7 Things to Know Before Investing in Business Startups

There are a lot of risks and frauds associated with start-ups, and as with any investment you should perform proper due diligence before investing. In some countries there are …


There are a lot of risks and frauds associated with start-ups, and as with any investment you should perform proper due diligence before investing. In some countries there are laws governing who, and how, you can invest in private companies. In other countries, people are simply not allowed to capitalize on private businesses – make sure you know the laws applicable to your country.

Participating in business at its nascent stage requires a lot of knowledge, experience, and foresight. According to the Small Business Administration, about 50,000 industries start annually in the USA alone, which means finding a small-scale firm in need of funding is not difficult. Online, you can find startup investment companies that provide businessmen and investors the opportunity to invest in startups through crowdfunding. Previously, in the US, one was required to be an accredited investor in order to invest into most private companies, however, a recent change to that law now allows anyone to invest up to $2,000 a year into private companies. The catch is that the investment must happen through one of these approved crowdfunding platforms.

Irrespective of how promising a business looks, it is ill-advised for you as for an investor to quickly hop onto signing a check and sealing the deal. The right thing to do is to consider the value of the business and the risks that are involved. Many start-ups and small-scale firms need help with essay compositions to market themselves, reach out to their target audience and promote themselves among the people. They hire professional writers who write all kinds of glorious tales about their business, but not everything might be true when it comes to their promotion.

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Top 7 things you need to consider before investing in any startup business are highlighted and discussed below:

  • Get Familiar with the Industry: As you start looking for a startup firm to invest in, focus on an industry you are familiar with. Knowing the sector that a startup business belongs to, helps investors see if the said firm will stand the test of time. Some startup companies through friends or family might present you their business idea. This might be one of those excellent opportunities investors look for, but it is highly likely that the industry the business belongs to would be unknown to you. In cases like this, an investor may easily be swayed by the sales speech of the firm’s advertiser and suffer the brunt when all things go south. For this reason, the best thing to do in such scenario is research.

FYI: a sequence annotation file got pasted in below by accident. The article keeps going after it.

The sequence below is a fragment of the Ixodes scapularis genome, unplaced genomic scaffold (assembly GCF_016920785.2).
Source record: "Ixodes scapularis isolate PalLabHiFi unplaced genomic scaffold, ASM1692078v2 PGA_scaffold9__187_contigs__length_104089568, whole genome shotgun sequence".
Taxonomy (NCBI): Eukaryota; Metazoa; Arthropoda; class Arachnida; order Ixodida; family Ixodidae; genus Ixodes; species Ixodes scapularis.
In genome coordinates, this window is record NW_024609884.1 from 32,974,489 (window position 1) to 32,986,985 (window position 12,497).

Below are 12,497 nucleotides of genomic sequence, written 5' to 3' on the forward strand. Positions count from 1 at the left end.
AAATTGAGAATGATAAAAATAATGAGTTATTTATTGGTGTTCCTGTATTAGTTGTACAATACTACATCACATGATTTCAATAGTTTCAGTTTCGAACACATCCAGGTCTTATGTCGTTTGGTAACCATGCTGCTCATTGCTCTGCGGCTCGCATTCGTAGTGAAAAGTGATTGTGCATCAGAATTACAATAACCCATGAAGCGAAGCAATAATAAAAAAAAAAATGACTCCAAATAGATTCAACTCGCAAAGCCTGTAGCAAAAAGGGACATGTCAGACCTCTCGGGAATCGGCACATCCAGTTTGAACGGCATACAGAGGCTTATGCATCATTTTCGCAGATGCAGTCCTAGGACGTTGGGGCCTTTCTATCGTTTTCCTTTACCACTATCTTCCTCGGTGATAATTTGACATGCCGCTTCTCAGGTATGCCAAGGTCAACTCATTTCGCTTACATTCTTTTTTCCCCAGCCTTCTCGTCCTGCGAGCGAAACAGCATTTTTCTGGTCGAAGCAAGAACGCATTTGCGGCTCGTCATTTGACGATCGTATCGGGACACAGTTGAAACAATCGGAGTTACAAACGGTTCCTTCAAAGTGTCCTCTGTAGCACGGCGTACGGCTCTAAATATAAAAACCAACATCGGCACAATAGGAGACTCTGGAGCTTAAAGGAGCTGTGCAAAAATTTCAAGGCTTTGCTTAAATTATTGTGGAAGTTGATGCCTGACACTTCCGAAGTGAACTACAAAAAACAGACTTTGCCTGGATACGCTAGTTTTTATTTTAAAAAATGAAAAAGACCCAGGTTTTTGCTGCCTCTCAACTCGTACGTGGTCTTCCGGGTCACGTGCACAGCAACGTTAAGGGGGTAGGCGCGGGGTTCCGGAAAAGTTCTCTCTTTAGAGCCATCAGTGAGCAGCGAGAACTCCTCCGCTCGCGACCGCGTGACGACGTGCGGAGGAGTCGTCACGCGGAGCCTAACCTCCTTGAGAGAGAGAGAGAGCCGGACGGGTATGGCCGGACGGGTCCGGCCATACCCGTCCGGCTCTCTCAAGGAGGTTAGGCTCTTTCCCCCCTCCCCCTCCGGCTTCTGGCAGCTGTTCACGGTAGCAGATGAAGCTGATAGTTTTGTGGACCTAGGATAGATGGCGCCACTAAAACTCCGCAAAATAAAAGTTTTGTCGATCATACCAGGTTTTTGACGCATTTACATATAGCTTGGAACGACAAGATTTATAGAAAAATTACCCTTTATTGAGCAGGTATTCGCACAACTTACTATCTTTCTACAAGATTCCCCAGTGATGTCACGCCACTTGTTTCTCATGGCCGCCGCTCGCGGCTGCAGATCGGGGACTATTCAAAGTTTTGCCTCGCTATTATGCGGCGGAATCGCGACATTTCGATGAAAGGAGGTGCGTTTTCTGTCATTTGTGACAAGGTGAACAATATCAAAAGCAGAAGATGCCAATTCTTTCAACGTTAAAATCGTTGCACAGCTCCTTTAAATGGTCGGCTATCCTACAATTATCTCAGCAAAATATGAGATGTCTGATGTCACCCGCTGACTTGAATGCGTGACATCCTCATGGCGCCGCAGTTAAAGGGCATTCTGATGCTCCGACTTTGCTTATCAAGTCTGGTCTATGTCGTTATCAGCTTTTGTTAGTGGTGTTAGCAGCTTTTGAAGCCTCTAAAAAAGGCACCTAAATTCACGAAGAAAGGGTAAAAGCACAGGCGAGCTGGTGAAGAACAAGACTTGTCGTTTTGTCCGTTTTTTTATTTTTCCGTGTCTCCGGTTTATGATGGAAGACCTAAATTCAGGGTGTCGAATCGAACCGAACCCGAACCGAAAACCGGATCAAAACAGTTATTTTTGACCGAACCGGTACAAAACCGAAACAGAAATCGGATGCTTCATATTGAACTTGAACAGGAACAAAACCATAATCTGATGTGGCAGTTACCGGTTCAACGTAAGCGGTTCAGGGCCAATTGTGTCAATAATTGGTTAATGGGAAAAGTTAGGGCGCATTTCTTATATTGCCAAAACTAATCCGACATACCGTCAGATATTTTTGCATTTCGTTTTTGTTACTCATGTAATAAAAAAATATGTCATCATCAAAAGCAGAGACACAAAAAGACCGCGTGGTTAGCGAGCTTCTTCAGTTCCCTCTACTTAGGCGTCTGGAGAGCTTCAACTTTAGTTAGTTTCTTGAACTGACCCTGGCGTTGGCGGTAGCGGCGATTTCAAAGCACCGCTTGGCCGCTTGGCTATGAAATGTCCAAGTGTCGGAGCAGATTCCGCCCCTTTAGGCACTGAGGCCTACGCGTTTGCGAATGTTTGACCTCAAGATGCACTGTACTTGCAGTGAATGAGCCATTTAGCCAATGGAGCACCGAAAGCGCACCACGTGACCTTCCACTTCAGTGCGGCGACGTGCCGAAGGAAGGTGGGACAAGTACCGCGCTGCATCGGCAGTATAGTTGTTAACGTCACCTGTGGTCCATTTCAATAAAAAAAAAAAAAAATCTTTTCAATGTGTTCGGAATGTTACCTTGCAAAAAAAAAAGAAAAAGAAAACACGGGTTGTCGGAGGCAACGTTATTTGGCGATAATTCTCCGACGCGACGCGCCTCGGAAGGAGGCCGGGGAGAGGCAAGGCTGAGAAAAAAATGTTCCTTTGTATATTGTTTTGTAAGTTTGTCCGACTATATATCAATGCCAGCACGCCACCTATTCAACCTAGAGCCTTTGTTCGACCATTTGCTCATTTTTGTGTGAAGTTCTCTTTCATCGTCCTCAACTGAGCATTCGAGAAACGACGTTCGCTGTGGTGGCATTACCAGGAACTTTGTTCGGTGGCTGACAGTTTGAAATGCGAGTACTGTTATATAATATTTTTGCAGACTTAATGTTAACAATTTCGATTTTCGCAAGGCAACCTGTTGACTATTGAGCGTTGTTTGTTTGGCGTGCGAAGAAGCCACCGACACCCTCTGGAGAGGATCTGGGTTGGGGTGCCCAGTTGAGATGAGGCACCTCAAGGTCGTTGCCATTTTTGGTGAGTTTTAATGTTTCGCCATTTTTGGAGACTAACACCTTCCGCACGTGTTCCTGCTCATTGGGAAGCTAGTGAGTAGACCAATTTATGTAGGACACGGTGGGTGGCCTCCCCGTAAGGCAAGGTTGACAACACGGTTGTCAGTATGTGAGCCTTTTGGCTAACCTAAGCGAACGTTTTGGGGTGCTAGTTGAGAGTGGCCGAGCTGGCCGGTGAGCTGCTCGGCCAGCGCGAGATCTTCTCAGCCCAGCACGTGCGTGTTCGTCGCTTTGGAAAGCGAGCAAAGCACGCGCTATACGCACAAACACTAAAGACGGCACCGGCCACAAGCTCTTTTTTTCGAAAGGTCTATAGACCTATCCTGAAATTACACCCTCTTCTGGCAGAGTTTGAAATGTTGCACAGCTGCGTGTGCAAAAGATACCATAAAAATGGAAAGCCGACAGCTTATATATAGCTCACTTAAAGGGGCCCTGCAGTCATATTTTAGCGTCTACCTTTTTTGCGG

• Familiarize with the team: Small industries and firms always have a team. If the company you wish to start participating in looks promising from the analysis done so far, getting to know the team behind this small firm is crucial to avoid failure. The kind of team a company has determines to a great length, the success or failure of that firm. Hence, having a good team filled with experienced people and team players greatly increases the chances of the businesses ultimate success.
  • Study the Competition: When it comes to commercial opportunities, it is a vivid fact that a specific startup business might have more than two competitors providing the same features the said firm hopes to offer. Hence, it is imperative that you check out the business competition. What you want to know is if the startup provides new facilities that will give it a good chance to thrive. Don’t invest if the business has no clear advantages over their competitors, unless the market they are in is just getting started.
  • Verify the Structure and Document of Your Startup: You need to recognize where the company stands ethically and legally before investing. Does the startup have the necessary bylaws, incorporation articles and minutes of shareholder meetings, something that every company should have? Is there a clause that makes you liable to pay business liabilities in case it fails? Do not proceed, without checking the structure and architecture of the company.
  • Check the start-up sustainability plan for Future: Small firm capitalizations are risky; you could lose your money if the company is crushed by the competition or do not have a solid plan to make enough profit to keep it running. Hence, you should study their proposal and find out what their ideas are in this regard.
  • Consider the required amount: From their proposal, determine the financial expenses involved before the startup can raise its capital. From this, you can ascertain how much is needed to cover it. A startup should have a budget that will keep it running for at least 15 months to increase its chances of success.
  • Have an Exit Strategy: You should discuss this with the firm owner before starting up the signing procedure. Having a channel to get one’s money back is beneficial for investors in any case the startup fails. Hence, the investment proposal should have this covered.

Author Bio

Lisa Griffin is not only a dedicated freelance writing expert, but also served as a financial advisor in her previous job. She has written lots of financial articles for many firms during her six years freelancing career. Currently, she is writing a book for the financial industry that will give small firms a deep insight into how the financial world works and what they need, to ensure that their name thrives through the cut-throat competition of modern times.


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